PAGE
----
and now there is a live action movie and i cannot wait. it is being directed by michael bay, which sort of makes me want to throw up considering the bile he's put to screen over the last ten years, but the one thing i do know, is that he can do large, action filled movies. and that's all i expect. i don't expect a good story or great character development. all i care about is awesome robot fighting. if there is a good story and great characters, that's all just bonus for me. simply put, i want a fun and exciting summer blockbuster on the grandest scale possible. if michael bay can pull this off, i will forgive him for his past cinema sins.

i have low expectations, yet high hopes for this movie. i am hoping, deep down inside, that this movie won't suck. my childhood memories depend on it. even if the movie does suck, you know that it will make a tonne of money. consider the fanbase: just think of how many kids have played with transformers, and how those kids have now grown up to be adults with jobs and families. and consider how many kids today watch the new transformers shows (the transformers have been around in one form or another since they first came out in the 80's.) basically, the studio and the hasbro toy company are looking to make a killing on this, even if it sucks. the geeks have indeed inherited the earth.

i won't be posting a youtube version of the trailer because this movie demands that you view it in glorious quicktime. click on the screenshot below to access the trailer. all i can say at this point is, "bow down, bitches!" enjoy.



i never bought audioslave. and by "bought," i mean i never believed what i was hearing from audioslave; i never felt these guys were serious. it always sounded like old rage against the machine songs dubbed over with chris cornell's dubious vocals that sort of spilled nonsensical lyrics.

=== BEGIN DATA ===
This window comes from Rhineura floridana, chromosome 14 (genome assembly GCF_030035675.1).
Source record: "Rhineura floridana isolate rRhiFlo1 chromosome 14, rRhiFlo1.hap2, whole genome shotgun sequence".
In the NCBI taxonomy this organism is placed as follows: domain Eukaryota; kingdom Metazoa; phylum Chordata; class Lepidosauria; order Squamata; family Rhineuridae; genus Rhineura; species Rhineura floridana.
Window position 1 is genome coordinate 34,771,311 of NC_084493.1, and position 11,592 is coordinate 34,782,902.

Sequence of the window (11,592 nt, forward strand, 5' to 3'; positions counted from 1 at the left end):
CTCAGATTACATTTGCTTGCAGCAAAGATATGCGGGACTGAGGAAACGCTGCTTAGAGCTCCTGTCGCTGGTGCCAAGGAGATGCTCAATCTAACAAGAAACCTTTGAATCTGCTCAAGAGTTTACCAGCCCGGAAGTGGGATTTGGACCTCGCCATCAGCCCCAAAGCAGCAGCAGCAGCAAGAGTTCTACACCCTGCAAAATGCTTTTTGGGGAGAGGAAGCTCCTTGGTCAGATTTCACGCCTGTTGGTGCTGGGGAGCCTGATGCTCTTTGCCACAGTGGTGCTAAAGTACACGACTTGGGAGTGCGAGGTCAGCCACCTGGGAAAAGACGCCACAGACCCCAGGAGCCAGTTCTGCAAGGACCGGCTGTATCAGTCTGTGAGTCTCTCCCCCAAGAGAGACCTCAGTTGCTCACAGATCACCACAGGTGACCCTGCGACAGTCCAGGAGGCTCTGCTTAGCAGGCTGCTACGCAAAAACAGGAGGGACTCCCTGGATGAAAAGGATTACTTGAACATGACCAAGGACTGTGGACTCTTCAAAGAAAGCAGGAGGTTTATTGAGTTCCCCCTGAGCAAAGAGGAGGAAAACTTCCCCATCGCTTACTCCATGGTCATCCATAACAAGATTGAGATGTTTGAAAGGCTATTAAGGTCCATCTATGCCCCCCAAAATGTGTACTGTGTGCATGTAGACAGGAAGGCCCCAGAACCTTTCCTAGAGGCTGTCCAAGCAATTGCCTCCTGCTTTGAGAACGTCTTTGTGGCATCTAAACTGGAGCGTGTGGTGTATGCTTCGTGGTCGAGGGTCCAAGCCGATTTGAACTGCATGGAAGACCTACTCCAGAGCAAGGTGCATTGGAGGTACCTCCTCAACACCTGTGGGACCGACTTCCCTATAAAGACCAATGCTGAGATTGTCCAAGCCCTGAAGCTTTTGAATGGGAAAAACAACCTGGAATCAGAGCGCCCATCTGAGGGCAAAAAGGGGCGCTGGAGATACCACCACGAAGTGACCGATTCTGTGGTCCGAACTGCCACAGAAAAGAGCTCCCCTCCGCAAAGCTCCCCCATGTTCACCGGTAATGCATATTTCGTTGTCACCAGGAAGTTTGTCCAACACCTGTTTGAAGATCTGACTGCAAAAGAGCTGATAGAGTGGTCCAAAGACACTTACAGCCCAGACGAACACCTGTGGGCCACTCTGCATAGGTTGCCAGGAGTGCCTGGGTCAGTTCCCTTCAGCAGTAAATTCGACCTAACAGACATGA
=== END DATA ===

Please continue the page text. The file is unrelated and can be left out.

well, with the release of their third album, revelations, i now believe them. i finall "get" them. it no longer sounds like two different bands trying to force something to work. revelations works on so many levels and i finally believe that these two separate entities have finally shed their baggage to create quite a good album.

i've always felt that rage against the machine had one of the best rhythm sections of modern rock and it's no different with audioslave (of course, they are the same people, so that was really a dumb statement).

i also felt that chris cornell was sort of riding the coat tails of the ratm members, never sort of pulling his own weight. well, he's actually very good here; his voice sounds strong and vibrant. he's got that instantly recognizable voice that is sorely lacking in modern music these days; everyone sounds the same. but cornell's voice you instantly know, no matter what song it is. i really believe the best thing to come out of the seattle sound of the 90's are the distinct singers. cornell, layne staley, eddie vedder... these guys basically have a brand with their voices.

just a couple of beefs: tom morello's solos still bother me. i miss the days when he'd just give a solid, rocking solo. now, he's more into making funny noises with his guitar, which works sometimes and doesn't most of the time. when it doesn't work, it just sucks you right out of the moment of the song, and that's a shame. the second beef is with the band's name. audioslave is a horrible name for a band. terrible. just terrible.

here are a couple of videos:

original fire - tom's solo here doesn't work for me.

revelations - tom's solo here is much better.



elbow is one of the best underrated bands on this planet. these guys are definitely one of my favorites. i could listen to their music anytime, any day, any place. i particularly like to write while listening to these guys. they have a great ability to craft really great "big" songs, songs that take up volume and space yet somehow manage to stay incredibly intimate and delicate.

not only are they great musically, the lyrics to their songs are spot on. take the lyrics to "leaders of the free world" for example. The first two lines are just perfect:

I’m sick of working for a living
I’m just ticking off the days till I die

here are a couple of videos. go buy their cds and dvds:

"leaders of the free world"

"switching off"


how to read a music video

so the writing for giants has been going quite well as of late. i think i am slowly seeing success in terms of how the second half of the book is coming along. as i have mentioned before in previous posts, my intent with the second half of giants was for it to have as little dialogue as possible, with the majority of it being played out through the physical interaction between characters, their actions, and music. this is influenced by the movie easy rider. to this day, that movie remains a huge influence on me.